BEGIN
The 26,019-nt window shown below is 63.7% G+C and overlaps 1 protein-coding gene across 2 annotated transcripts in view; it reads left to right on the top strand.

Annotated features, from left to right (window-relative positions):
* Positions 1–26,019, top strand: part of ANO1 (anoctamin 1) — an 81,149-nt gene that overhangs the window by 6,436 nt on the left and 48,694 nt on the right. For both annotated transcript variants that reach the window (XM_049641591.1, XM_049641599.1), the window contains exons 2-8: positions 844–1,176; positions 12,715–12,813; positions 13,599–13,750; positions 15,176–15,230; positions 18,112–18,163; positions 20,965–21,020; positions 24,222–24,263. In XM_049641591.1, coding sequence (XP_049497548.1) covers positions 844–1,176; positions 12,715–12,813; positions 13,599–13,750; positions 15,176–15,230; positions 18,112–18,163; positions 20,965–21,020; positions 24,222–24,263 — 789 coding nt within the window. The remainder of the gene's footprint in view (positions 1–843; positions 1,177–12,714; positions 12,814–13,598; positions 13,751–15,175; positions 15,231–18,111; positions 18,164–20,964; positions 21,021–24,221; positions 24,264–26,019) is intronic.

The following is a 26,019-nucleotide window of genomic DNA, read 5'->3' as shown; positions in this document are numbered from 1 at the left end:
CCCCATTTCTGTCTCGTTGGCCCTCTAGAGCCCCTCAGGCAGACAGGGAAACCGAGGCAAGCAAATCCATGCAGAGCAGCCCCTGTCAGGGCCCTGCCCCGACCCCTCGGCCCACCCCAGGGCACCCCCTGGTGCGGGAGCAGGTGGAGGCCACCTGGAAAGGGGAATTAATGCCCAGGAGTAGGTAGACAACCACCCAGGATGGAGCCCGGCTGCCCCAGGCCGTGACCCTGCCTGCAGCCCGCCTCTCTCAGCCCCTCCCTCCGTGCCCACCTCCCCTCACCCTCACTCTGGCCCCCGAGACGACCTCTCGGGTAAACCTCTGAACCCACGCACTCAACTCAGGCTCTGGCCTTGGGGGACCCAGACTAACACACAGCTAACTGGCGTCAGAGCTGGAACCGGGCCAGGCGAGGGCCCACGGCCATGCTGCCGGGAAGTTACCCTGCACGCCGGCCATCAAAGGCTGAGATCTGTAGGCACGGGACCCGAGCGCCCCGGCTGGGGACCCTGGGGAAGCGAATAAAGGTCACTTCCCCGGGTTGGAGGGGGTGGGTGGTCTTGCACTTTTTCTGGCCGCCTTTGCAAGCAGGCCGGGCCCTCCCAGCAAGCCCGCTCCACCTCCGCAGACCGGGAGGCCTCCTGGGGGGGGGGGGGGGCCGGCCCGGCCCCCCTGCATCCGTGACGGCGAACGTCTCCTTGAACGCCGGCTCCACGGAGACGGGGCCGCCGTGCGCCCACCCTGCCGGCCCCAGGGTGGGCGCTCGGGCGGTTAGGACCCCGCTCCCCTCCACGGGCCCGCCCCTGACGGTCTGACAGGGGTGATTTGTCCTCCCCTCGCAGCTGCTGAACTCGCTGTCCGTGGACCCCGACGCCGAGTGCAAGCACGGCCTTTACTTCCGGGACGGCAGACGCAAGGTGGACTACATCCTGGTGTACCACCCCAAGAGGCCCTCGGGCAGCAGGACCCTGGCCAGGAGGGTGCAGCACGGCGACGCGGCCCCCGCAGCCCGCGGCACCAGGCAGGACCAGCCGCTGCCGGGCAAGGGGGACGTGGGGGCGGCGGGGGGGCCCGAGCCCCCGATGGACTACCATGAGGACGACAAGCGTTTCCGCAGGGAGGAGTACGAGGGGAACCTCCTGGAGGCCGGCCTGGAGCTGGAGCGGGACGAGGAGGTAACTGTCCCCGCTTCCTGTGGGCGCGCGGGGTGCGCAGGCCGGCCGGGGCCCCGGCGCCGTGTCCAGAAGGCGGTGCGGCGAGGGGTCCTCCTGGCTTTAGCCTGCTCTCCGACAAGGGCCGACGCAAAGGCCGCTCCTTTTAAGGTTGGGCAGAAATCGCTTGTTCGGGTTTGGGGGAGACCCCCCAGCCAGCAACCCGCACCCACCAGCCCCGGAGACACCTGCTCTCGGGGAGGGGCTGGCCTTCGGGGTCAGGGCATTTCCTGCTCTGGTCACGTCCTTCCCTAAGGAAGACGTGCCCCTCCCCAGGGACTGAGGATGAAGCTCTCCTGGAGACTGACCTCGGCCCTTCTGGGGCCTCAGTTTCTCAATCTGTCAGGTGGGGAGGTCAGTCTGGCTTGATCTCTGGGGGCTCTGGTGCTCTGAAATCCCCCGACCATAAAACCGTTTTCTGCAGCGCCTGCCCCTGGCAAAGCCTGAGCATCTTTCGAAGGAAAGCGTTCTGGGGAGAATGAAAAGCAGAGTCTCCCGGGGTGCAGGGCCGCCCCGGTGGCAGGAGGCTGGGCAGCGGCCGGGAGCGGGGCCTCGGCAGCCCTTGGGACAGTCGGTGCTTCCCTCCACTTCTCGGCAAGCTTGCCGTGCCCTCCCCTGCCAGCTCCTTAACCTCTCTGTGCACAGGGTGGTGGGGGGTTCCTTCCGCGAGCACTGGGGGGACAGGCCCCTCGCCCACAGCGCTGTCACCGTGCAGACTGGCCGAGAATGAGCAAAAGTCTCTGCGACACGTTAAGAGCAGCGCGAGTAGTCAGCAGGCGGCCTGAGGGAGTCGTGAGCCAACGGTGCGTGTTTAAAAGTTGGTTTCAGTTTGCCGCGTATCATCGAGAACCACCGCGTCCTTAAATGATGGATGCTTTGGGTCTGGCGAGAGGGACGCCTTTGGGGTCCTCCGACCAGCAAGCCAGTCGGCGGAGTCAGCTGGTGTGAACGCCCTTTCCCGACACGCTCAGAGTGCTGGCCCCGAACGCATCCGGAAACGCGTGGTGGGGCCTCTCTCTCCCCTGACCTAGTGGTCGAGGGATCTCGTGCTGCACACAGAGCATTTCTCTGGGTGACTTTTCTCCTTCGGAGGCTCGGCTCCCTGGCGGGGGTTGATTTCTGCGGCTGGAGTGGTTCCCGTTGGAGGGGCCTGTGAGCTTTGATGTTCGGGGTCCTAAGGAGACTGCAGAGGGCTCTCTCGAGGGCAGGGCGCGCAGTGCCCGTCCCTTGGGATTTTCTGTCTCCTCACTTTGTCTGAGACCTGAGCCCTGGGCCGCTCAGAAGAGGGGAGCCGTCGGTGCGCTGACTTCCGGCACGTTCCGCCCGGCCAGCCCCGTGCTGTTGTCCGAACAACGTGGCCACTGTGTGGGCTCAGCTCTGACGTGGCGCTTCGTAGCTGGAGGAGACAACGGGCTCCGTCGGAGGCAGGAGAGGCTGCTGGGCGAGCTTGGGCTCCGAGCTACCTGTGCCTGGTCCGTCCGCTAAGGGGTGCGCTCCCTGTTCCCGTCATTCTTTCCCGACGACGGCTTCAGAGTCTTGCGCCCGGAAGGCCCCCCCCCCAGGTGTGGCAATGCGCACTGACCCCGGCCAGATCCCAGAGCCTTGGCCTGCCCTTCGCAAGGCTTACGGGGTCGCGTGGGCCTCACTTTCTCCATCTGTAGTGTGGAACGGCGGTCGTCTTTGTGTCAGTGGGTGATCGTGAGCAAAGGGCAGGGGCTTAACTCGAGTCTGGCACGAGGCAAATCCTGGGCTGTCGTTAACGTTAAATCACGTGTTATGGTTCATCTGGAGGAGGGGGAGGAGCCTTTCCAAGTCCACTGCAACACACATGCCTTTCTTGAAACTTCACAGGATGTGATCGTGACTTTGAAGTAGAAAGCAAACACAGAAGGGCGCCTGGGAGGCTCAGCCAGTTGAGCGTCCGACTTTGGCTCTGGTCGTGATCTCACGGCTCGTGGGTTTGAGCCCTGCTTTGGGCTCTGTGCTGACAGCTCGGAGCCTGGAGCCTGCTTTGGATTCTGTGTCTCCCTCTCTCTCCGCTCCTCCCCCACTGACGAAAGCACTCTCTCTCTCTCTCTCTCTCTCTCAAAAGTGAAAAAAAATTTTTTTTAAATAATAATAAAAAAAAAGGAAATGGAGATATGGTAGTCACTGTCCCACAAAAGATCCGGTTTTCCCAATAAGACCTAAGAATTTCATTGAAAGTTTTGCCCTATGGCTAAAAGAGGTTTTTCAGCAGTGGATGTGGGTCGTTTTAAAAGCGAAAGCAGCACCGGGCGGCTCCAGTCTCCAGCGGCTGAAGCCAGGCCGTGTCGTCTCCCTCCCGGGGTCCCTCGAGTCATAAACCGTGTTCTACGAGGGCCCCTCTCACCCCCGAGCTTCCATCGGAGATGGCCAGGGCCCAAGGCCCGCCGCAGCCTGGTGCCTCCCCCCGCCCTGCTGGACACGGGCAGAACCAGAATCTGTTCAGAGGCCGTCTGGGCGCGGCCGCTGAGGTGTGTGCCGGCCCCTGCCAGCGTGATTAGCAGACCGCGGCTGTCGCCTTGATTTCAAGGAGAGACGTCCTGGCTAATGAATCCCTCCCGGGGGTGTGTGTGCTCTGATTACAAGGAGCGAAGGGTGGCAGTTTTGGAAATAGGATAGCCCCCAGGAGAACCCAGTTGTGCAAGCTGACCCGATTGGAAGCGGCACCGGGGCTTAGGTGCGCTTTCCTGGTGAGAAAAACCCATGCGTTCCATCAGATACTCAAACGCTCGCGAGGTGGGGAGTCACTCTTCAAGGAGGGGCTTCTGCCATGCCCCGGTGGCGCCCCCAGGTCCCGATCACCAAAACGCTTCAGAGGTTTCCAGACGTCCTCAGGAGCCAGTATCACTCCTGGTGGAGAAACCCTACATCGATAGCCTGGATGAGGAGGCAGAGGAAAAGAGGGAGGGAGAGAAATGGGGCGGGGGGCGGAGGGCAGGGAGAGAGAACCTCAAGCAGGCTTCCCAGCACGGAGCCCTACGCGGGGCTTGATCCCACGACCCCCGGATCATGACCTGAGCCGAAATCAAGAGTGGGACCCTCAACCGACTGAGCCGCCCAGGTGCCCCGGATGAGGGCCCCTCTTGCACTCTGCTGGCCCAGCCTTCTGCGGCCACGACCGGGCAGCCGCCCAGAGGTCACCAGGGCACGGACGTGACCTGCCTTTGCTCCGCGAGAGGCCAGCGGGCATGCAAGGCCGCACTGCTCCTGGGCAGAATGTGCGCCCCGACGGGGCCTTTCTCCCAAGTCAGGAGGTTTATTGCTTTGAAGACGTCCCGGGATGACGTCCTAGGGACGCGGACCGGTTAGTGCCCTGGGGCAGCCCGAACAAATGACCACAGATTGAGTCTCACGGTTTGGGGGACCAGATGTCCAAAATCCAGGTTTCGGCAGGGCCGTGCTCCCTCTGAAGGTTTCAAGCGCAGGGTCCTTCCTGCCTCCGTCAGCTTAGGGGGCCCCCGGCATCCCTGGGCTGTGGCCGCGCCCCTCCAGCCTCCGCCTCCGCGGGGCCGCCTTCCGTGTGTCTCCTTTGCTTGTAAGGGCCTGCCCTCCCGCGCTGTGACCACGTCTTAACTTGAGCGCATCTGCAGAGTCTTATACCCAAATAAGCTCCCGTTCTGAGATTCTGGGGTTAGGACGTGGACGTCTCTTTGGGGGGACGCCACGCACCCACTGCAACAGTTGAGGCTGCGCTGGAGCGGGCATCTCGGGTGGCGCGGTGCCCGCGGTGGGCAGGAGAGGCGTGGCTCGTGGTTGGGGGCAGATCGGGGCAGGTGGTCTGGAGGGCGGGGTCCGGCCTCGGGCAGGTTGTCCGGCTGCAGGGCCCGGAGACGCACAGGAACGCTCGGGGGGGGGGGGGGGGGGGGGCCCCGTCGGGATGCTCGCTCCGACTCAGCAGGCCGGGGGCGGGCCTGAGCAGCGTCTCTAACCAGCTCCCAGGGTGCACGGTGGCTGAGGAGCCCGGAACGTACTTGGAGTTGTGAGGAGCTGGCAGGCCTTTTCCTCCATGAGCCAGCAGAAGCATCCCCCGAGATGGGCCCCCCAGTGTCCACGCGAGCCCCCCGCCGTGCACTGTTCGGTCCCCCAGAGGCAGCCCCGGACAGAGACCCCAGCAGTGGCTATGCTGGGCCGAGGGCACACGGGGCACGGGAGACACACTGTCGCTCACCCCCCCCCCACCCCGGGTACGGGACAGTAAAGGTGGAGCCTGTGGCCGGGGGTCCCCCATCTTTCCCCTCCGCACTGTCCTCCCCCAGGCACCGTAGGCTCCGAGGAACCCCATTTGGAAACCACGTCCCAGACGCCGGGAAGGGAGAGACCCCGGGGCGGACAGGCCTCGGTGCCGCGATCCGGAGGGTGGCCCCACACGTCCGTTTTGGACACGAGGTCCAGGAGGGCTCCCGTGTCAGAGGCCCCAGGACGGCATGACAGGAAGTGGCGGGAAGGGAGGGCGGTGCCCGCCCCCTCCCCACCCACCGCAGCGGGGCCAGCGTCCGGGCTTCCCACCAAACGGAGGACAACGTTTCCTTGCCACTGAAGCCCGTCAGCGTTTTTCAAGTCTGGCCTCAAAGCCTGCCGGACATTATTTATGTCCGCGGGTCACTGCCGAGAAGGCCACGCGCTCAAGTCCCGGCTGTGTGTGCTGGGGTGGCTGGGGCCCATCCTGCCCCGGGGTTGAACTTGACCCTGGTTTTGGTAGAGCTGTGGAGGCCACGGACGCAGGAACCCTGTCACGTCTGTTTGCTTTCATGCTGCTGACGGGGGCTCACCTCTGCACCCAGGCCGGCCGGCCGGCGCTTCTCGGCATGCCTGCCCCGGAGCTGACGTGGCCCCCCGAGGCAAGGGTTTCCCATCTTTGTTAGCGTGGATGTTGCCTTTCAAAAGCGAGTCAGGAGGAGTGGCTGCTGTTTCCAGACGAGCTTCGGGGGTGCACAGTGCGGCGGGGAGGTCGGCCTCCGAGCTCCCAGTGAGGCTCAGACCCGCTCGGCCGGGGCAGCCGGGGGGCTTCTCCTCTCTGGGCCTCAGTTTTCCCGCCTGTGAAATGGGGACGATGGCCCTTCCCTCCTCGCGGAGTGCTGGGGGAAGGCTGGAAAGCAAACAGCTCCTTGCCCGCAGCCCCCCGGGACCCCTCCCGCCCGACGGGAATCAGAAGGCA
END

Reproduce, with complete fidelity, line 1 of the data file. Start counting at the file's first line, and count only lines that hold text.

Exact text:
The 26,019-nt window shown below is 63.7% G+C and overlaps 1 protein-coding gene across 2 annotated transcripts in view; it reads left to right on the top strand.